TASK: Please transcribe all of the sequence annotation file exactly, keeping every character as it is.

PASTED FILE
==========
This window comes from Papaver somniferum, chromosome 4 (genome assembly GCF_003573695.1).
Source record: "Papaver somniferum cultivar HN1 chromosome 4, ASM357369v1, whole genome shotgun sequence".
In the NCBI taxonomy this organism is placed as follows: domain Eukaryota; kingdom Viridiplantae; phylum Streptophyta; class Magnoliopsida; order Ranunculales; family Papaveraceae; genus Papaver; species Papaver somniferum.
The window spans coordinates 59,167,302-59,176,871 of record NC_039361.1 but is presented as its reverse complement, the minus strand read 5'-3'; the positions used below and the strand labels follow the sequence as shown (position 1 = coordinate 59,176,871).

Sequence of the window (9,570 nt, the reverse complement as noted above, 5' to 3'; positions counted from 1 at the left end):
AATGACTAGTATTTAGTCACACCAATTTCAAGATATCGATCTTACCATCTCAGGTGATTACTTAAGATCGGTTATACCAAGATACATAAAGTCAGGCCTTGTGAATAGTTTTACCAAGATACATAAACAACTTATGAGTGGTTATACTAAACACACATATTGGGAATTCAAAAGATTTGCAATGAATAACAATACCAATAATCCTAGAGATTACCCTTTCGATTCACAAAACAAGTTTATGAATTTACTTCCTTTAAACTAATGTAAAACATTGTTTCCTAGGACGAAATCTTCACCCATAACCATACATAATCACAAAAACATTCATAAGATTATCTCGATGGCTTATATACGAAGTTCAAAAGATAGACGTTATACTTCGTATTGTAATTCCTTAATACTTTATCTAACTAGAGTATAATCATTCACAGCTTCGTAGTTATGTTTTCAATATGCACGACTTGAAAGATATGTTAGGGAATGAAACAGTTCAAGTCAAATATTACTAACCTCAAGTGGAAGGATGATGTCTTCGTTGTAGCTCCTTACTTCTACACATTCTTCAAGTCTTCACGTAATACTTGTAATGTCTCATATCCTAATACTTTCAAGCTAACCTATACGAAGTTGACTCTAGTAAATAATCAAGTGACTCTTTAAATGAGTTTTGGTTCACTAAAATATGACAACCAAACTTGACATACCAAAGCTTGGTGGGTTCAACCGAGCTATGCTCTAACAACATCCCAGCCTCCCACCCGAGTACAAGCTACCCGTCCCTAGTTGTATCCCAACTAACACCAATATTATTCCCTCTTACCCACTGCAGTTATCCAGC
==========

This window comes from Papaver somniferum, chromosome 4 (genome assembly GCF_003573695.1).
Source record: "Papaver somniferum cultivar HN1 chromosome 4, ASM357369v1, whole genome shotgun sequence".
In the NCBI taxonomy this organism is placed as follows: domain Eukaryota; kingdom Viridiplantae; phylum Streptophyta; class Magnoliopsida; order Ranunculales; family Papaveraceae; genus Papaver; species Papaver somniferum.
The window spans coordinates 59,167,302-59,176,871 of record NC_039361.1 but is presented as its reverse complement, the minus strand read 5'-3'; the positions used below and the strand labels follow the sequence as shown (position 1 = coordinate 59,176,871).

Sequence of the window (9,570 nt, the reverse complement as noted above, 5' to 3'; positions counted from 1 at the left end):
AATGACTAGTATTTAGTCACACCAATTTCAAGATATCGATCTTACCATCTCAGGTGATTACTTAAGATCGGTTATACCAAGATACATAAAGTCAGGCCTTGTGAATAGTTTTACCAAGATACATAAACAACTTATGAGTGGTTATACTAAACACACATATTGGGAATTCAAAAGATTTGCAATGAATAACAATACCAATAATCCTAGAGATTACCCTTTCGATTCACAAAACAAGTTTATGAATTTACTTCCTTTAAACTAATGTAAAACATTGTTTCCTAGGACGAAATCTTCACCCATAACCATACATAATCACAAAAACATTCATAAGATTATCTCGATGGCTTATATACGAAGTTCAAAAGATAGACGTTATACTTCGTATTGTAATTCCTTAATACTTTATCTAACTAGAGTATAATCATTCACAGCTTCGTAGTTATGTTTTCAATATGCACGACTTGAAAGATATGTTAGGGAATGAAACAGTTCAAGTCAAATATTACTAACCTCAAGTGGAAGGATGATGTCTTCGTTGTAGCTCCTTACTTCTACACATTCTTCAAGTCTTCACGTAATACTTGTAATGTCTCATATCCTAATACTTTCAAGCTAACCTATACGAAGTTGACTCTAGTAAATAATCAAGTGACTCTTTAAATGAGTTTTGGTTCACTAAAATATGACAACCAAACTTGACATACCAAAGCTTGGTGGGTTCAACCGAGCTATGCTCTAACAACATCCCAGCCTCCCACCCGAGTACAAGCTACCCGTCCCTAGTTGTATCCCAACTAACACCAATATTATTCCCTCTTACCCACTGCAGTTATCCAGC